Rep. William Hurd said more districts should be drawn like his, defending Texas’ 23rd Congressional District ahead of a federal court decision on alleged racial gerrymandering that could impact the 2018 midterm elections.
“My district is competitive, and that’s a good thing…because it forces people to talk to a broader sense of the community,” Hurd said Saturday as the closing witness in a trial over whether the district lines should be redrawn.
The Texas Republican said the 23rd District, which spans the U.S.-Mexican border, was one of the few “swing” districts in the nation.
“If more districts were like mine, we’d have better caliber people in Washington,” Hurd said.
The case centers on a lawsuit from 2011 that alleges the state’s congressional district lines are drawn in a way that suppresses minority voters.
Federal judges invalidated the 2011 district lines in March, finding that three congressional districts, including the 23rd District, violated the Voting Rights Act. The decision had no effect, however, because the state adopted a new interim map in 2013.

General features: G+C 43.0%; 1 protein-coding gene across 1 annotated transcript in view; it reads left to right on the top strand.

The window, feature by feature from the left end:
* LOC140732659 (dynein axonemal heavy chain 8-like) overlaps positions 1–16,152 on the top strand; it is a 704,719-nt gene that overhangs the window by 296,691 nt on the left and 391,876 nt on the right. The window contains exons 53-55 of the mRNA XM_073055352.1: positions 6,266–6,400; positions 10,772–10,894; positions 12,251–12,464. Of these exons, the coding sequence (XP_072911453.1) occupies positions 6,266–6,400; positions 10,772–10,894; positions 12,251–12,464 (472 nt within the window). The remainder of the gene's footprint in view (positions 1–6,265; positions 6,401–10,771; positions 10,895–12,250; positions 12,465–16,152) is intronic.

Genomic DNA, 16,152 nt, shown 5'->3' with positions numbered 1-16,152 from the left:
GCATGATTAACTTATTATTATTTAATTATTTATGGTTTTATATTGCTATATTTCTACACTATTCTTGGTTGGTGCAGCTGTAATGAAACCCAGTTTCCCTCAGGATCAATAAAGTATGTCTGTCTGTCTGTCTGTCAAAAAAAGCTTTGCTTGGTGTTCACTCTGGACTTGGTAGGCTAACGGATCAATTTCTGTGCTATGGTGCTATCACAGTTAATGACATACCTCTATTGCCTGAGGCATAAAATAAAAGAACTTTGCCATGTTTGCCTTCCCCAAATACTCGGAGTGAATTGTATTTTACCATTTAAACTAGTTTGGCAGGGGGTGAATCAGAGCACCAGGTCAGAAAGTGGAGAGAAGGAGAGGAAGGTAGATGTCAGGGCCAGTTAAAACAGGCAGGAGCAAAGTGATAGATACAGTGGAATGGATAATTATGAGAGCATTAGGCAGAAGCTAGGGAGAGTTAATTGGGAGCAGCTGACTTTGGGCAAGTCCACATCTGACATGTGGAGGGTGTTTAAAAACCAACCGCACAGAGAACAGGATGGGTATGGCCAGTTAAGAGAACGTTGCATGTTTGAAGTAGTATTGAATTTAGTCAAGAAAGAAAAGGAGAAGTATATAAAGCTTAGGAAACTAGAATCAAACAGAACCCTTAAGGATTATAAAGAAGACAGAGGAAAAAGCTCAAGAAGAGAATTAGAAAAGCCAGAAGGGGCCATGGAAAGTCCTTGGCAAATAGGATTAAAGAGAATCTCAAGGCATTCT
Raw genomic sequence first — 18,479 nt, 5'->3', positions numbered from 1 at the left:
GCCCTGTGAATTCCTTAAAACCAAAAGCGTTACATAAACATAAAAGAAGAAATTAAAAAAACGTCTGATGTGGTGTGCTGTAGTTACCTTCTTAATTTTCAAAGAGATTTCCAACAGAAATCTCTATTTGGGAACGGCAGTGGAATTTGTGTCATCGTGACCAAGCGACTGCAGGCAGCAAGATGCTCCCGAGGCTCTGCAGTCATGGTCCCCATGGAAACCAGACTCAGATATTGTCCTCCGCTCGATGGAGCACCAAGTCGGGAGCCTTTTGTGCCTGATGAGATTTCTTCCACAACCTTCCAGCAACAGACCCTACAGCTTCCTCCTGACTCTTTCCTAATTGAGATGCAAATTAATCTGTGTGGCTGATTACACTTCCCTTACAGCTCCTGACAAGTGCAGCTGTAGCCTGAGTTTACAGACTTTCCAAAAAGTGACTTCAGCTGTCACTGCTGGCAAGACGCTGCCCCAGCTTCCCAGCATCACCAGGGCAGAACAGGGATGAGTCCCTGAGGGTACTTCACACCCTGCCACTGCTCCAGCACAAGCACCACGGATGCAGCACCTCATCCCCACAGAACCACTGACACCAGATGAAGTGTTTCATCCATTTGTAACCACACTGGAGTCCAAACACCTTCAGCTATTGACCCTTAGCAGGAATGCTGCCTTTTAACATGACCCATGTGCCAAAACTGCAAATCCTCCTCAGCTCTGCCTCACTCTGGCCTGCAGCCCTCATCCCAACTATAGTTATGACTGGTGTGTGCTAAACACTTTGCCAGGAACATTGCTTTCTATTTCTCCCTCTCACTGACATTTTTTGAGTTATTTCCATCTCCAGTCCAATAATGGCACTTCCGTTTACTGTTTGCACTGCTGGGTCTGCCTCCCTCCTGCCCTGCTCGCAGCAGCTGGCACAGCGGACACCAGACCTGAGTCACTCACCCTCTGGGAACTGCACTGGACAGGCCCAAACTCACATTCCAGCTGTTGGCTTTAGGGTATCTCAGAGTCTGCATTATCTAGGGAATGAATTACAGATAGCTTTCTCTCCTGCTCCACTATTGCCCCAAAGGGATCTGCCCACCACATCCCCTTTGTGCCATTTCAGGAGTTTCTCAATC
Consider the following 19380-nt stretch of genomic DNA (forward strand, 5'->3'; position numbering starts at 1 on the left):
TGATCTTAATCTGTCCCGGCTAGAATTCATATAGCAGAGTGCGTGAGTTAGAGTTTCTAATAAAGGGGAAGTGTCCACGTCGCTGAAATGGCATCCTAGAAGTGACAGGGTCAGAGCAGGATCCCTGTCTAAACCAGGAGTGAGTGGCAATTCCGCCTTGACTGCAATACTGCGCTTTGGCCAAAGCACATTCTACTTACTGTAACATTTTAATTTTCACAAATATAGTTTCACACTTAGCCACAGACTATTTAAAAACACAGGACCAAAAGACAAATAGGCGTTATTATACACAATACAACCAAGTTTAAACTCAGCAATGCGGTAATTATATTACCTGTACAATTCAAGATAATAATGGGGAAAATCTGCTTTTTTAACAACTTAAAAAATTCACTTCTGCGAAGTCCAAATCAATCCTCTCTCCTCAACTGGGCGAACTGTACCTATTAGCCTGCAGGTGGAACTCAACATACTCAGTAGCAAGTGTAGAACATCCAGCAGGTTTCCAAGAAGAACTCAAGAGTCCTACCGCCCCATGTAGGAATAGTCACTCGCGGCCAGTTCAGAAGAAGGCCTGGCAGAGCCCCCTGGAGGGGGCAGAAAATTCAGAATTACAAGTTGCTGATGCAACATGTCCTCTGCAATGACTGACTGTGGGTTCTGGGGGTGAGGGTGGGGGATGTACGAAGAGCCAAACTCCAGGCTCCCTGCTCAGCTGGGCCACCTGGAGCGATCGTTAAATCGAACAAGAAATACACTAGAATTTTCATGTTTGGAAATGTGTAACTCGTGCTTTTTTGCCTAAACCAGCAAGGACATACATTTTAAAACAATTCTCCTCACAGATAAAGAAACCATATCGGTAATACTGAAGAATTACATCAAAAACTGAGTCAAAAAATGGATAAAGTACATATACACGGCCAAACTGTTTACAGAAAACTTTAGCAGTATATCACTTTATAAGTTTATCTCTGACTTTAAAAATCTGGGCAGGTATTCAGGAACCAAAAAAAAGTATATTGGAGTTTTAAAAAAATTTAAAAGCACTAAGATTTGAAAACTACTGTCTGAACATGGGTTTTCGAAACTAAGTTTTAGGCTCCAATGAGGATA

Civil rights groups and individuals argue that the new map is also discriminatory as it includes some of the original boundaries.
Federal judges said in March that the 23rd District lines from 2011 “denied Latino voters equal opportunity and had the intent and effect of diluting Latino voter opportunity.”
The two other districts found to be unlawful were the 35th District, represented by Democrat Lloyd Doggett, and the 27th District, represented by Republican Blake Farenthold.
The Texas Attorney General’s Office has argued that the 2013 lines are constitutional and that the plaintiffs have not met the necessary standard to prove discrimination under the Voting Rights Act.
Fearing that a redistricting plan ordered by the court would result in lost seats, Republicans have urged Gov. Greg Abbott to call a special legislative session to redraw the Lone Star state lines. Congressional Republicans told The Texas Tribune that they would prefer to have their allies in the state legislature draw the lines rather than seeing the court do it.
Democrats are already targeting Hurd’s seat, as former Democratic Rep. Pete Gallego considers challenging Hurd for a third time. Hurd unseated the one-term Gallego in 2014 and the two faced off again in 2016.
Other Democrats considering mounting their own campaigns against Hurd include Jay Hulings, an assistant U.S. attorney, and Judy Canales, a former President Obama appointee.
There is no timeline on when a decision will be handed down in the current redistricting trial.
Inside Elections with Nathan L. Gonzales rates the 23rd District as Tossup.